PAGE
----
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Math Help - Two lin alg question

  1. #1
    Newbie Db0ne's Avatar
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    Two lin alg question

    1. Use gauss-jordan elimination to solve the following systems
    x - 2y + z = -6
    2x - 3y = 7
    -x + 3y - 3z =11
    I got a finite solution for this one which was wrong so I'm redoing it. Is it suppose to be infinite?

    Ok. so I got x-3z=4
    y-2z=5
    and 0=0
    Now im stuck.

    2. Determine the polynomial function whose graph passes through the points: (1,4), (2,0), (3,12)
    This one i'm stuck on. Curve fitting?
    Last edited by Db0ne; June 12th 2009 at 07:10 PM.
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  2. #2
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    Quote Originally Posted by Db0ne View Post
    1. Use gauss-jordan elimination to solve the following systems
    x - 2y + z = -6
    2x - 3y = 7
    -x + 3y - 3z =11
    I got a finite solution for this one which was wrong so I'm redoing it. Is it suppose to be infinite?

    Ok. so I got x-3z=4
    y-2z=5
    and 0=0
    Now im stuck.

    2. Determine the polynomial function whose graph passes through the points: (1,4), (2,0), (3,12)
    This one i'm stuck on. Curve fitting?
    1. Since the determinant of the coefficient matrix is equal to zero, there is either no solution or an infinite number of solutions. I haven't checked your work but assuming that x - 3z = 4 and y - 2z = 5 are correct, the solution can be written as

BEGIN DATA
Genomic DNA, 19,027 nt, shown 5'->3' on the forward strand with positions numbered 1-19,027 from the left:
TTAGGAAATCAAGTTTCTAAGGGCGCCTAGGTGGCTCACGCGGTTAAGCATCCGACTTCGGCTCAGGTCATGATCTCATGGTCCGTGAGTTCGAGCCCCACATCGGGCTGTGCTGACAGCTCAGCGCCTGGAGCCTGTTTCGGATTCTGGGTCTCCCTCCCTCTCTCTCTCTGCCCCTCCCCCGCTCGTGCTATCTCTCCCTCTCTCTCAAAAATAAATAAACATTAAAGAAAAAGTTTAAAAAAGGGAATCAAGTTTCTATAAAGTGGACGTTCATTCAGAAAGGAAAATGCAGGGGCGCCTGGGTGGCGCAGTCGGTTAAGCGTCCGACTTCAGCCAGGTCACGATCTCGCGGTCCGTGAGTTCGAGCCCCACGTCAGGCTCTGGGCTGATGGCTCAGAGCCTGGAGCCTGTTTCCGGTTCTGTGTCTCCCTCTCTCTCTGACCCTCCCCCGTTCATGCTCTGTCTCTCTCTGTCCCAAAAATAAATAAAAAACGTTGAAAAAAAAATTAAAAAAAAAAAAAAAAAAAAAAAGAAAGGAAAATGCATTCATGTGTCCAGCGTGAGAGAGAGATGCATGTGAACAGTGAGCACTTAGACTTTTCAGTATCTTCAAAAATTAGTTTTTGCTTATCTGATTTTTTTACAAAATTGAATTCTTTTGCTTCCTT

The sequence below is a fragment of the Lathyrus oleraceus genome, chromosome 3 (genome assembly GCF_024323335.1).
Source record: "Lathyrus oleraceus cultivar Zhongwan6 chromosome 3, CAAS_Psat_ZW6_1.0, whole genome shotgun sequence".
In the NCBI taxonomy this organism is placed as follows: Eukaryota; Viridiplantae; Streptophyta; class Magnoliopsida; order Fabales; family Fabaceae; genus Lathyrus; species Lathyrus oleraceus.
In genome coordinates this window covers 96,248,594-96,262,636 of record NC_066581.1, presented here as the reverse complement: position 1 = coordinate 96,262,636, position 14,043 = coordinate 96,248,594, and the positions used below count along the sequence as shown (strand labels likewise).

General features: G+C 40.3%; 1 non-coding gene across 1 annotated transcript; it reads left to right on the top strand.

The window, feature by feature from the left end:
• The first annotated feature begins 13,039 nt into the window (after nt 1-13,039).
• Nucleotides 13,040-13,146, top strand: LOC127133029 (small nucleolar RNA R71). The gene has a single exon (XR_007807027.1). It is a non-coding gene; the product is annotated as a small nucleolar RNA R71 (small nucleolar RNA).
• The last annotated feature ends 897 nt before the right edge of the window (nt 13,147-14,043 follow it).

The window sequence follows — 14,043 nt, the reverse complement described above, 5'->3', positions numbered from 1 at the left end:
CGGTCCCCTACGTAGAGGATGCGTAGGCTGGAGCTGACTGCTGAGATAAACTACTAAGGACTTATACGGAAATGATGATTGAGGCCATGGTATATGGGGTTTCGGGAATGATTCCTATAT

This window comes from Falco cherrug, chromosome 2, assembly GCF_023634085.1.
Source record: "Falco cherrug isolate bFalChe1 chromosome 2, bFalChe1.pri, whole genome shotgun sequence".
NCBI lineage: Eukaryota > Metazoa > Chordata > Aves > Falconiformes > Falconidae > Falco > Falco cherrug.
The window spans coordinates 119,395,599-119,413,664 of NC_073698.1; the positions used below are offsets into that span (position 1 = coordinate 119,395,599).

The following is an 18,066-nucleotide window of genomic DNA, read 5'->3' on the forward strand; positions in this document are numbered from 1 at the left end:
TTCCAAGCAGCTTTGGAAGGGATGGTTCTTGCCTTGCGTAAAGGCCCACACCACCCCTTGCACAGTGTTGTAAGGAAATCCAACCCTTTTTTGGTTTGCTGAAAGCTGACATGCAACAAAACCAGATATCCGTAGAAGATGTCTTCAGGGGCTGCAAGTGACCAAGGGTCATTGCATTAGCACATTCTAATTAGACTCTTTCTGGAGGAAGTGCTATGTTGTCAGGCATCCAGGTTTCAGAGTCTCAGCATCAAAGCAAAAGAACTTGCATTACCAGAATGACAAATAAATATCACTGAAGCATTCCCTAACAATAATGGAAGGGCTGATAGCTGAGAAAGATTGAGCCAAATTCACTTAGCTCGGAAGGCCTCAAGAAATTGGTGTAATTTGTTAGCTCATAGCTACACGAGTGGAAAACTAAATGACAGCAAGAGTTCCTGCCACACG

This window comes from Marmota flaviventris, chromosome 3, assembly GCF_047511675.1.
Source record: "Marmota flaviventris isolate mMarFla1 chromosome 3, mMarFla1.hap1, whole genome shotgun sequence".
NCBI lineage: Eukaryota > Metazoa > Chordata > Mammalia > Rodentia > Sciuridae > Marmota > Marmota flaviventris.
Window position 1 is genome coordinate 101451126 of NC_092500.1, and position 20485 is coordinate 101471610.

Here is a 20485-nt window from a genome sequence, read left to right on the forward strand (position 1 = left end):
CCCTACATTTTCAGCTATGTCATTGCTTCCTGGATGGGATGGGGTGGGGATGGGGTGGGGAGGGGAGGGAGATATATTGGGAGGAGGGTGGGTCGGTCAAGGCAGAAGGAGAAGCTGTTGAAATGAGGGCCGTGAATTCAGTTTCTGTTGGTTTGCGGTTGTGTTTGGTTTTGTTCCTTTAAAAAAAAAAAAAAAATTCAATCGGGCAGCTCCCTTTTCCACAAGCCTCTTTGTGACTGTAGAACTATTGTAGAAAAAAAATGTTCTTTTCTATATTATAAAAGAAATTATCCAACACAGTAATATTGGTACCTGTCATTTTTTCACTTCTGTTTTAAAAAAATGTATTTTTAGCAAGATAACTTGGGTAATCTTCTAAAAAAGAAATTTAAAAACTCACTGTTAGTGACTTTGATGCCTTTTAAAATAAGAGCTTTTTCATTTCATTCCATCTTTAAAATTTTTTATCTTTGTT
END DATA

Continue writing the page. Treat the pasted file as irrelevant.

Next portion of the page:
x = 3t + 4, y = 2t + 5, z = t

    where t is any real number. That is, an infinite number of solutions.

    2. Assuming that a polynomial of minimum degree is required, you should use the model y = ax^2 + bx + c and substitute the given data to get three equations involving a, b and c. Solve these equations simultaneously.
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  3. #3
    MHF Contributor

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    Quote Originally Posted by Db0ne View Post
    1. Use gauss-jordan elimination to solve the following systems
    x - 2y + z = -6
    2x - 3y = 7
    -x + 3y - 3z =11
    I got a finite solution for this one which was wrong so I'm redoing it. Is it suppose to be infinite?

    Ok. so I got x-3z=4
    Then you've added wrong! Or, perhaps, subtracted where you should have added. Adding the last two equations cancels the "y" term : 2x-x- 3z= x- 3z= 7+ 11= 18, not 4.

    y-2z=5
    and 0=0
    Now im stuck.
    Since x- 3z= 18, x= 3z+ 18 and the first equation becomes 3z+ 18- 2y+ z= -6 so 4z- 2y= -24. Dividing by 2, 2z- y= -12 or y= 2z+ 12.

    Putting x= 3z+ 18 and y= 2z+ 12 into the last equation, -(3z+ 18)+ 3(2z+ 12)- 3z= 11 or -3z+ 6z- 3z- 18+ 36= 0z+ 18= 11 which is never true. The is no x, y, z that satisfy these three equations.

    2. Determine the polynomial function whose graph passes through the points: (1,4), (2,0), (3,12)
    This one i'm stuck on. Curve fitting?
    A quadratic function will fit any three points (in general, a function of degree n-1 will fit n points). Let y= ax^2+ bx+ c and put in those three points:
    at (1, 4): 4= a(1^2)+ b(1)+ c so a+ b+ c= 4
    at (2, 0): 0= a(2^2)+ b(2)+ c so 4a+ 2b+ c= 0
    at (3 12): 12= a(3^2)+ b(3)+ c so 9a+ 3b+ c= 12.

    Solve those three equations for a, b, and c.
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